The role of oxidation by Cytochrome P-450 dependent monooxygenases was examined in Fischer 344 rats and B6C3F1 mice exposed 6 hours/day for 5 consecutive days to 15000 ppm chloroethane or to air (Fedtke et al., 1994). Five days of chloroethane exposure prior to the isolation of microsomes increased the microsomal in vitro metabolism of chloroethane in mice and female rats by about 100%, but had no effect in male rats. It is concluded that chloroethane acts as an inducer of its own oxidative metabolism, except the male rat. The p-nitrophenol rates, which served as an indicator for the activity of the Cytochrome P450 subfamily 2E1 were increased in mice and female rats, but not in male rats. Catalytic activities (EROD and PROD) related to P450 1A and 2B subfamilies were not induced by chloroethane treatment. Pre-treatment of animals with phenobarbital and 3-methylchloanthrene decreased the chloroethane metabolism rates in microsomes, whereas pre-treatment with acetone induced the metabolism rate up to 500% in rats and 30-40% in the mice, respectively. These experiments also confirmed that the isoenzyme mainly involved in the dechlorination reaction is P450 2E1. Acetaldehyde was identified as main metabolite. It was detected in only slightly enhanced amounts in the urine samples of exposed mice but not in serum samples from the animals indicating that the metabolically formed acetaldehyde in vivo is rapidly degraded further.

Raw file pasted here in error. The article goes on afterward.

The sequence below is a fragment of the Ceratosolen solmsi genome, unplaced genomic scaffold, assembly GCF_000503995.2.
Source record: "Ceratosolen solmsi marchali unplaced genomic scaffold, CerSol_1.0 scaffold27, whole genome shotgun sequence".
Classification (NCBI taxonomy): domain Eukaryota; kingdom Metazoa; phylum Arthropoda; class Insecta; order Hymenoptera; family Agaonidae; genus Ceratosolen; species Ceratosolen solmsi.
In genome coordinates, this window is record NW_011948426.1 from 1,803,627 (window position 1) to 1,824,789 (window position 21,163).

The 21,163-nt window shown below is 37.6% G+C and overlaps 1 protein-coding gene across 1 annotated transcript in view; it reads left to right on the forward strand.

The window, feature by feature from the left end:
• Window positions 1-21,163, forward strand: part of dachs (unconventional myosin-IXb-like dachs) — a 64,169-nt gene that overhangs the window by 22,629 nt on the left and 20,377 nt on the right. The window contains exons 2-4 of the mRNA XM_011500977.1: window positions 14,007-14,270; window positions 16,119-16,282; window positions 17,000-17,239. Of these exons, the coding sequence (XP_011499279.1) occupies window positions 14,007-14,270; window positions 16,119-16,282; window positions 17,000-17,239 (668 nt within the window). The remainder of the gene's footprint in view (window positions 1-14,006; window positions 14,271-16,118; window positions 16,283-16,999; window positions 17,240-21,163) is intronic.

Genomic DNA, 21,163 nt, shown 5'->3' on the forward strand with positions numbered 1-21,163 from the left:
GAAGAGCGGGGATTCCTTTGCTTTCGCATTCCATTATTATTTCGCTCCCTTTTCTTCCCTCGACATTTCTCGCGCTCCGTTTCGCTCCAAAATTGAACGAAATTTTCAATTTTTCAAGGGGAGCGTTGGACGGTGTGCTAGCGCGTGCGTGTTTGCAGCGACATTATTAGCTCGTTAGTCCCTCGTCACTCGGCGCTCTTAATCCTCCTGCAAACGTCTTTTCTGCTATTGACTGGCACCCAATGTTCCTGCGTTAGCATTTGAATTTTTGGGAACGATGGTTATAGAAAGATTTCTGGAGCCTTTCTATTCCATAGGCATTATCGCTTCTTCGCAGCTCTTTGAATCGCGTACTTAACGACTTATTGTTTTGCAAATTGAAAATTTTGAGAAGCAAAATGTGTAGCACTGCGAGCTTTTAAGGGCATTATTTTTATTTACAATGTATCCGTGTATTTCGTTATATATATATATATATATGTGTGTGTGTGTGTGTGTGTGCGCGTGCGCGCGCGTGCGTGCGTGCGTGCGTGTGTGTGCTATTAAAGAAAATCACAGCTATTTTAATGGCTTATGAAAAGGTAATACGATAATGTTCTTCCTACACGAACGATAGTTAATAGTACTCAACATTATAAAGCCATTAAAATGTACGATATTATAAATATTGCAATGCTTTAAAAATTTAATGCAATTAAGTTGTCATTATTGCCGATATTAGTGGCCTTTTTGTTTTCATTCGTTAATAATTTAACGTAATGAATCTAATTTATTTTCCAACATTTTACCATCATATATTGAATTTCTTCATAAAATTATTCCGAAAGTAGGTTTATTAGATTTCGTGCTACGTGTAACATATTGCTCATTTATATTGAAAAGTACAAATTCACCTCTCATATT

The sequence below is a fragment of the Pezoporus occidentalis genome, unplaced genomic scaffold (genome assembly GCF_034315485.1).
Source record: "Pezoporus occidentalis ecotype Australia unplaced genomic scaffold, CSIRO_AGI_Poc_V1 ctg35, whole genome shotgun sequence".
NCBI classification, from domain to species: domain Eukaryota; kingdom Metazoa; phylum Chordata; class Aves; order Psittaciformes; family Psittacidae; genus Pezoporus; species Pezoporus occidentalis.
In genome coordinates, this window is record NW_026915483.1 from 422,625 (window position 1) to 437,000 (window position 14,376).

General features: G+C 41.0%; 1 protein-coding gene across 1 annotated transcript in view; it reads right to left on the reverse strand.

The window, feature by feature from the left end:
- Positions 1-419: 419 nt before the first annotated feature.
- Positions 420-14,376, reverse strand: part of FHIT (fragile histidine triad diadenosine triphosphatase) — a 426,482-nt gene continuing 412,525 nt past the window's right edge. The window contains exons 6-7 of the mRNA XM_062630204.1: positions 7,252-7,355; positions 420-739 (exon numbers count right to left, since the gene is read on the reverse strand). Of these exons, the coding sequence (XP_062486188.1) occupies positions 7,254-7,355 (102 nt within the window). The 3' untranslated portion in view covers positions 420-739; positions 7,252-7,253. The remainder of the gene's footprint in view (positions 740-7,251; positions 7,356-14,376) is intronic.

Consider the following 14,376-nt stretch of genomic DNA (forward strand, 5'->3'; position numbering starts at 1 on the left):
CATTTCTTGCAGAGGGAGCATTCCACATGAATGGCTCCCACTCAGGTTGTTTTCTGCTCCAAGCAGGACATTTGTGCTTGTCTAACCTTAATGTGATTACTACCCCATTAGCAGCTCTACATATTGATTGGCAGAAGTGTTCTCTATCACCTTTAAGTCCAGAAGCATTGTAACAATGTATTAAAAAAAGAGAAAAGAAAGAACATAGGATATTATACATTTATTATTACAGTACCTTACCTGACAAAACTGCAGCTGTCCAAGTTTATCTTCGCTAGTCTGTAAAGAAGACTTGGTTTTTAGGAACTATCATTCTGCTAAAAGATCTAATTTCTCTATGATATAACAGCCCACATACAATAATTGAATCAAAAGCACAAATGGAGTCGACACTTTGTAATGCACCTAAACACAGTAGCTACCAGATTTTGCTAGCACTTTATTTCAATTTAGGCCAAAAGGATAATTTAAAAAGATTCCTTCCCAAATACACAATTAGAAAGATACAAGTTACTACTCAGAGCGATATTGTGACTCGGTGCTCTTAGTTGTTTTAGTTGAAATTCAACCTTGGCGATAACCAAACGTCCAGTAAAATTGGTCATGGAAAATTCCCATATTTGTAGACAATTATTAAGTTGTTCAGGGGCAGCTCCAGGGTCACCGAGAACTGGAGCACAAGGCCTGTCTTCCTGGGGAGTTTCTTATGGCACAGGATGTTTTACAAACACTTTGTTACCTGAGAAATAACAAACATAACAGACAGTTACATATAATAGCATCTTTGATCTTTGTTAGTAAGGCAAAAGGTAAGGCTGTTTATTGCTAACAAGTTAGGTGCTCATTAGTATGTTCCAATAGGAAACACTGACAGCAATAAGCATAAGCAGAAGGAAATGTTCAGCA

In parallel, Fedtke et al. (1994) investigated the degradation of chloroethane via the conjugation to glutathione after exposure of rats and mice to 15000 ppm for 5 days, 6 hours/day. Catalyzed by GSH-S-transferases, chloroethane reacts with glutathione and forms S-ethyl-glutathione with cleavage of hydrogen chloride. S-ethylglutathione is decomposed further to S-ethyl-L-cysteine. This cysteine conjugate is metabolized through N-acetylation to the corresponding mercapturic acid (S-ethyl-N-acetyl-L-cysteine). In the urine of both species S-ethyl-N-acetyl-L-cysteine was detected and was generally higher in mice than in rats. S-ethyl-cysteine was excreted in mouse urine only, since rats metabolize S-ethyl-cysteine to more hydrophobic metabolites prior to urinary excretion. Chloroethane exposure resulted in a GSH depletion of about 50% in the lung and uterus of both species, whereas liver and kidney GSH concentrations were not dramatically affected. Whereas repeated chloroethane exposure induced the enzyme systems of the oxidative metabolism (CYP-450) in mice and rats, no induction was observed with regard to GSH-S-transferase. At high exposure the oxidative pathway is saturated and increasing amounts are metabolized via the GSH pathway.